Automated Mapping Of The API Universe With Charles Proxy, Dropbox, OpenAPI Spec, And Some Custom APIs
05 Feb 2016
I have been working hard for about a year now trying to craft machine readable API definitions for the leading APIs out there. I've written before about my use of Charles Proxy to generate OpenAPI Spec files, something I'm evolving over the last couple days, making it more automated, and hopefully making my mapping of the API universe much more efficient.
Hand crafting even the base API definition for any API is time consuming, which is something that swells quickly to being hours when you consider the finish work that required, so I was desperately looking how I could automate this aspect of my operations more. I have two modes when looking at an API, review mode where I'm documenting the API and its surrounding operations, with the second being about actually using the API. While I will still be reviewing APIs, my goal is to immediately begin actually using an API, where I feel most of the value is at, while also kicking off the documentation process in the same motion.
Logging All Of My Traffic Using Charles Proxy On Machine
Using Charles Proxy, I route all of my network traffic on my Macbook Pro through a single proxy which I am in control of, allowing me to log every Internet location my computer visits throughout the day. It is something I cannot leave running 100% of the time, as it breaks certificates, sets of security warnings from a number of destinations, but is something I can run about 75% of my world through--establishing a pretty interesting map of the resources I consume, and produce on each day.
Auto Saving Charles Proxy Session Files Every 30 Minutes
While running running Charles Proxy, I have it setup to auto save a session XML every 30 minutes, giving me bite size snapshots of transaction throughout my day. I turn Charles Proxy on or off, depending on what I am doing. I selected to save as a session XML file because after looking at each format, I felt it had the information I needed, while also easily imported into my database back end.
Leverage Dropbox Sync And API To Process Session Files
The session XML files generated by Charles Proxy get saved into my local Dropbox folder on my Macbook Pro. Dropbox does the rest, it syncs all of my session XML files to the cloud, securely stored in a single application folder. This allows me to easily generate profiles of websites and APIs, and something that passively occurs in the background while I work on specific research. The only time Dropbox will connect and sync my files, is when I have Charles Proxy off, otherwise it can't establish a secure connection.
Custom API To Process Session Files Available In Dropbox
With network traffic logged, and stored in the cloud using Dropbox, I can then access them via the Dropbox API. To handle this work, I setup an API that will check the specified Dropbox app folder, associated with its Dropbox API application access, and import any new files that it finds. Once a file has been processed, I delete it from Dropbox, dumping any personally identifiable information that may have been present--however, I am not doing banking, or other vital things with Charles Proxy on.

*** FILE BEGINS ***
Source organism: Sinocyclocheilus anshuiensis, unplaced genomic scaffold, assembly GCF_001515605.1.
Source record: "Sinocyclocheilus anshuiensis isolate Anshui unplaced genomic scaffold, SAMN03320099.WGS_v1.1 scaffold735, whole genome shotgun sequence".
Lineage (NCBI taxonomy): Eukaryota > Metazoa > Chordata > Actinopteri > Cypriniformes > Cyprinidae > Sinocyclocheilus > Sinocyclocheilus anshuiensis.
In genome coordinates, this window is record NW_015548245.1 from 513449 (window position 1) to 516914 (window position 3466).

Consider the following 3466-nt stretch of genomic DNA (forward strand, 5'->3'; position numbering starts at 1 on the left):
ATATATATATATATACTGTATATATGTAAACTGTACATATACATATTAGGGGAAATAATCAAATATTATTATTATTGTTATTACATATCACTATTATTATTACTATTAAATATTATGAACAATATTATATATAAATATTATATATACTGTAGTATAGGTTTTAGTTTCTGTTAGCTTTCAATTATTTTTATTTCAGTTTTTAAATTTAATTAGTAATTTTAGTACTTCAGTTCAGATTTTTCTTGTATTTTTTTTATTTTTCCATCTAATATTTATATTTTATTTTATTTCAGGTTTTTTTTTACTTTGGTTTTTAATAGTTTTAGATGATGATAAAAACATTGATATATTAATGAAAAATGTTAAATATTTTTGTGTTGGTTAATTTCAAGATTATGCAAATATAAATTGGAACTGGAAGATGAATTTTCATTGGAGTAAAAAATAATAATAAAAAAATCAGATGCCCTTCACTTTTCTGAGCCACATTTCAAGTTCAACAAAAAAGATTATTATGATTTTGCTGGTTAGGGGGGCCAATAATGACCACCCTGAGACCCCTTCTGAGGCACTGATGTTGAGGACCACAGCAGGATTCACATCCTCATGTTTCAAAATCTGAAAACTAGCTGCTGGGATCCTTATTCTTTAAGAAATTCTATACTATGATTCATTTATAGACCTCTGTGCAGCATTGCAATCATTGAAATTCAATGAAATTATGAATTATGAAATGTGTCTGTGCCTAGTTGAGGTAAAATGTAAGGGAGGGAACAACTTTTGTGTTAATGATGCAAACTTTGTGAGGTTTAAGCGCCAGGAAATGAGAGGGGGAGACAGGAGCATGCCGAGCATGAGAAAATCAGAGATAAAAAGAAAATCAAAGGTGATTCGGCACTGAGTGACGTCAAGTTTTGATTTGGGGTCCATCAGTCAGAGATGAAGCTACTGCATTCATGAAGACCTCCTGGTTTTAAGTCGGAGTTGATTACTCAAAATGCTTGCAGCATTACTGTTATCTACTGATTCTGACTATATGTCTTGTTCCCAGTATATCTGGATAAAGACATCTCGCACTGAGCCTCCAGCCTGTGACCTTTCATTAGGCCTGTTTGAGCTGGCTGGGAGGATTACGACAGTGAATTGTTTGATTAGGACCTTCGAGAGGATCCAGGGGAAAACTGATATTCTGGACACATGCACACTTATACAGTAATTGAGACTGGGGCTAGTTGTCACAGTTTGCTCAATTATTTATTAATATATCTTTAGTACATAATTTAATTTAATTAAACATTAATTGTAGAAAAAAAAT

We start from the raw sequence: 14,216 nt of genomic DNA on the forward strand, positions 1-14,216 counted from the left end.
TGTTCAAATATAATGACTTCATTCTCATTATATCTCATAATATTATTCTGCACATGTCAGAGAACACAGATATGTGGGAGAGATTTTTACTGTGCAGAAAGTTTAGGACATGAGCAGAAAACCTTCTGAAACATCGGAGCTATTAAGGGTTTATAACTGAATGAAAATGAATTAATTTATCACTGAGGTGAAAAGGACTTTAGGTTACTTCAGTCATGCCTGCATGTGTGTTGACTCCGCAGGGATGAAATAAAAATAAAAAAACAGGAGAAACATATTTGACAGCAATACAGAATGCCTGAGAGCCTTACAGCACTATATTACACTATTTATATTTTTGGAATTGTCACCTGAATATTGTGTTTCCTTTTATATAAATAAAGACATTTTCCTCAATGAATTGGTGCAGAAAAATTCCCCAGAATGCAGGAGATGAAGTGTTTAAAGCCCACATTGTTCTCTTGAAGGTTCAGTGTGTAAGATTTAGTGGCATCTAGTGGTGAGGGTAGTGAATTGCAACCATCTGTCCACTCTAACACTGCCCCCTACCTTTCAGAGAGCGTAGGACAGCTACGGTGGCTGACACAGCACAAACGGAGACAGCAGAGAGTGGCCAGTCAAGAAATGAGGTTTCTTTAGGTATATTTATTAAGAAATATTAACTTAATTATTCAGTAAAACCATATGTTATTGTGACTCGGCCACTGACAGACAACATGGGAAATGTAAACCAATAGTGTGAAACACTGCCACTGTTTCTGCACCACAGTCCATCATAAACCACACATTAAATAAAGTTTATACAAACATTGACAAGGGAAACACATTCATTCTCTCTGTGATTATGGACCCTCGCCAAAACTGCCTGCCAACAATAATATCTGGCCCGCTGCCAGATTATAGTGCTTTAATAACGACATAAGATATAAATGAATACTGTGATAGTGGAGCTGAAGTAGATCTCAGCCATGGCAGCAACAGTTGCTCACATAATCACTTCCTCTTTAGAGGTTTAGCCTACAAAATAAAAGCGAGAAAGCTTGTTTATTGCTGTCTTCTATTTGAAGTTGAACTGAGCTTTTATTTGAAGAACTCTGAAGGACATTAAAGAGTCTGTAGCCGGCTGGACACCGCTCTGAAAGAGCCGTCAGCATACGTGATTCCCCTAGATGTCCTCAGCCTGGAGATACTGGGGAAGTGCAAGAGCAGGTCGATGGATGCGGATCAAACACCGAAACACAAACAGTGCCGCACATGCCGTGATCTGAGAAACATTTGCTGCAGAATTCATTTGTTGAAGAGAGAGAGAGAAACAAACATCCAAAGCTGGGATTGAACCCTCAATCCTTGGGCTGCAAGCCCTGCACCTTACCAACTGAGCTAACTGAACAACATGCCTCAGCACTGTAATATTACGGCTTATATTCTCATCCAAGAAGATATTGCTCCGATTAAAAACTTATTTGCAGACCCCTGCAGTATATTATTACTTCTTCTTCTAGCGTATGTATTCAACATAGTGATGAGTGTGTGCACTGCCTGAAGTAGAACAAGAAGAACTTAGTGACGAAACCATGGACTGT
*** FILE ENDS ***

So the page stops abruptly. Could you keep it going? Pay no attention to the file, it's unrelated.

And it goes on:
Custom API To Organize Transactions By Host & Media Type
I now have all my logged transactions stored in a database, and I can begin to organize them by host, and media type--something I'm sure I will evolve with time. To facilitate this process I have created a custom API that allows me to see each unique domain or sub-domain that I visit during my logging with Charles Proxy. I am mostly interested in API traffic, so I'm looking for JSON, XML, and other API related media types. I do not process any image, and many other common media types, but do log traffic to HTML sites, routing into a separate bucket which I describe below.
Custom API To Generate OpenAPI Spec For Each Transaction
In addition to storing the primary details for each transaction I log, for each transaction with a application/json response, I auto-generate an OpenAPI Spec file, mapping out the surface area of the API endpoint. The goal is to provide a basic, machine readable definition of the transaction, so that I can group by host, and other primary details I'm tracking on. This is the portion of the process that generates the map I need for the API universe.
Custom API To Generate JSON Schema For Each Transaction
In addition to generating an OpenAPI Spec for each transaction that I track on with a application/json response, I generate a JSON Schema for the JSON returned. This allows me to map out what data is being returned, without it containing any of the actual data itself. I will do the same for any request body as well, providing a JSON Schema definition for what data is being sent as well as received within any transaction that occurs during my Charles Proxy monitoring.
Automation Of Process Using The EasyCRON Layer Of Platform
I now have four separate APIs that help me automate the logging of my network traffic, storing, processing of all transactions I record, then automatically generate an OpenAPI Spec, and JSON Schema for each API call. This provides me with a more efficient way to kick off the API documentation process, automatically generating machine readable API definitions and data schema, from the exhaust of my daily work, which includes numerous API calls, for a wide variety different reasons.